Here are some examples of stamp duty bills before and after the changes made in December 2014:

£150,000 property

  • Before December 2014 = £1,500 (SDLT)
  • Current stamp duty rate = £500 (SDLT)

£200,000 property

  • Before December 2014 = £2,000 (SDLT)
  • Current stamp duty rate = £1,500 (SDLT)

£400,000 property

  • Before December 2014 = £12,000 (SDLT)
  • Current stamp duty rate £5,000 (SDLT)

£1,500,000 property

  • Before December 2014 = £75,000 (SDLT)
  • Current stamp duty rate = £93,750 (SDLT)

£2,500,000 property

  • Before December 2014 = £175,000 (SDLT)
  • Current stamp duty rate = £213,750 (SDLT)

What’s the future for stamp duty land tax?

Although there are regular calls for stamp duty to be changed or exemptions given to first time buyers, it is unlikely while we are in an age of austerity that stamp duty will be changed again.

Will the rules change again?

Over the years, stamp duty has changed on a regular basis, but it seems unlikely this will happen for sometime now due to the pressure on public finances.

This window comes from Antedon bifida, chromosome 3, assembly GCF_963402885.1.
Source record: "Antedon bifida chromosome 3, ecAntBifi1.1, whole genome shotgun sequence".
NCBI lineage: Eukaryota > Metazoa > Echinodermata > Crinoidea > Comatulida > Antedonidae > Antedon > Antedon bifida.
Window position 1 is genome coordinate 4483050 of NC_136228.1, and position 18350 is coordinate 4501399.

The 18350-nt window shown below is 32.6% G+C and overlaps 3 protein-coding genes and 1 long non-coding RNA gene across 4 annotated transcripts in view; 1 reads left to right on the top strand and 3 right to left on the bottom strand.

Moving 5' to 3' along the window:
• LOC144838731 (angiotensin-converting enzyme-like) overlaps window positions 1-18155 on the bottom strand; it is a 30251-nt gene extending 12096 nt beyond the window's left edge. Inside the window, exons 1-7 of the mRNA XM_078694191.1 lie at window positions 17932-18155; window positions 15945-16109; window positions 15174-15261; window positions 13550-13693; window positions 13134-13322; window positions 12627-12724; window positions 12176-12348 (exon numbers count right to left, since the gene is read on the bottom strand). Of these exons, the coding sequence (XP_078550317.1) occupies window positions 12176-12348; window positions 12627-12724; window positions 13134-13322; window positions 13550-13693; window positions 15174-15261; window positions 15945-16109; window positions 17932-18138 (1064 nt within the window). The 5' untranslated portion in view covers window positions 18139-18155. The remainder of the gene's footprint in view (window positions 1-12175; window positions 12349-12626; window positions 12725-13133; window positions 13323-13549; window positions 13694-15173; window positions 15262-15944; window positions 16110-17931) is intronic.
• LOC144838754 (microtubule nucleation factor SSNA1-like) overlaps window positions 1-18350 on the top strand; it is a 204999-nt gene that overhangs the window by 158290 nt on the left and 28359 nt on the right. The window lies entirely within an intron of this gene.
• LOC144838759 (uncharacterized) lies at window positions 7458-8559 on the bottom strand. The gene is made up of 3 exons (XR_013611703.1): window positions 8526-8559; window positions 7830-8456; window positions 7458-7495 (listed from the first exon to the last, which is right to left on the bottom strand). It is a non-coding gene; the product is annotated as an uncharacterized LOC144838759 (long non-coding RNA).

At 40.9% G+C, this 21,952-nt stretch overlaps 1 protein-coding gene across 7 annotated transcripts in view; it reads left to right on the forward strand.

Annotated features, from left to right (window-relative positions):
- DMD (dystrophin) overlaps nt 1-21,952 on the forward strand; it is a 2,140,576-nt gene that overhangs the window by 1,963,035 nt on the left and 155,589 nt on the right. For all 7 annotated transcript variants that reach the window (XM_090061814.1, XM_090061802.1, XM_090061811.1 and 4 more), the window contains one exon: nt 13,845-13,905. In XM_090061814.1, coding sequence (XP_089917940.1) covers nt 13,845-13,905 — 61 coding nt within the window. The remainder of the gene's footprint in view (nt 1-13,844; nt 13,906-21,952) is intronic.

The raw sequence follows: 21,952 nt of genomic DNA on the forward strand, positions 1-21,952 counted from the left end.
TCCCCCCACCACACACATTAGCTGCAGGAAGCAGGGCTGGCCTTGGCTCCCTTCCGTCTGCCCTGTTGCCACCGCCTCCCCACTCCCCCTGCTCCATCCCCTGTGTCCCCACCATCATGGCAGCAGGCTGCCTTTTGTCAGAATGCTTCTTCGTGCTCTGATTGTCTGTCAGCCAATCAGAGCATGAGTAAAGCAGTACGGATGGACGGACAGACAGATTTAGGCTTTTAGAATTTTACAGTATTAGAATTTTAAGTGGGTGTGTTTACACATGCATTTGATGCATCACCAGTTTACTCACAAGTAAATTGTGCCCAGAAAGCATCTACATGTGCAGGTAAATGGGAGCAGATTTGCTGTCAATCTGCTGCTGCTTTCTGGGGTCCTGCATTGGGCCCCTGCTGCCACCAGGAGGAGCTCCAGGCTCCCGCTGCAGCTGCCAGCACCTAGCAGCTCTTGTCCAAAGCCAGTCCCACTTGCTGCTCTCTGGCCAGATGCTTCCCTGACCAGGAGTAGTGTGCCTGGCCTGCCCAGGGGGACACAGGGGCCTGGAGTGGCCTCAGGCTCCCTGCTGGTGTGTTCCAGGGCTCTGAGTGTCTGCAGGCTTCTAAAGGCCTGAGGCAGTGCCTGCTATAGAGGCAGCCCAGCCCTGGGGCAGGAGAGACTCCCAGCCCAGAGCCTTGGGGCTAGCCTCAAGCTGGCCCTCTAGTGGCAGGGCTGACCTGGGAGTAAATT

For instance, from 1984 onwards, stamp duty was payable at 1% on all properties over £30,000, but the threshold was raised to £250,000 in 1991 to stimulate the market, then returned to £30,000 a year later as demand for homes grew.

As a response to the credit crunch in 2008, the government introduced a stamp duty ‘holiday’, with SDLT being waived on properties up to £175,000 until the previous rates resumed in January 2010. After this time, first time buyers were exempt from paying any stamp duty land tax, although this was stopped two years later in 2012.

Since this time, the last changes to stamp duty land tax were in December 2014 when it moved from a ‘slab’ tax system applied to the whole property’s value to one which is proportionate based on the actual price of the property.

Scotland has scrapped stamp duty in favour of their own system called ‘Land and Building Transaction Tax’ which applies its own rates to its own price bands.

In addition, since April 2016 there has been a 3% additional stamp duty charged to anyone buying a property for over £40,000 which is considered to be a second home, although there are some exemptions and the ability for refunds in some cases.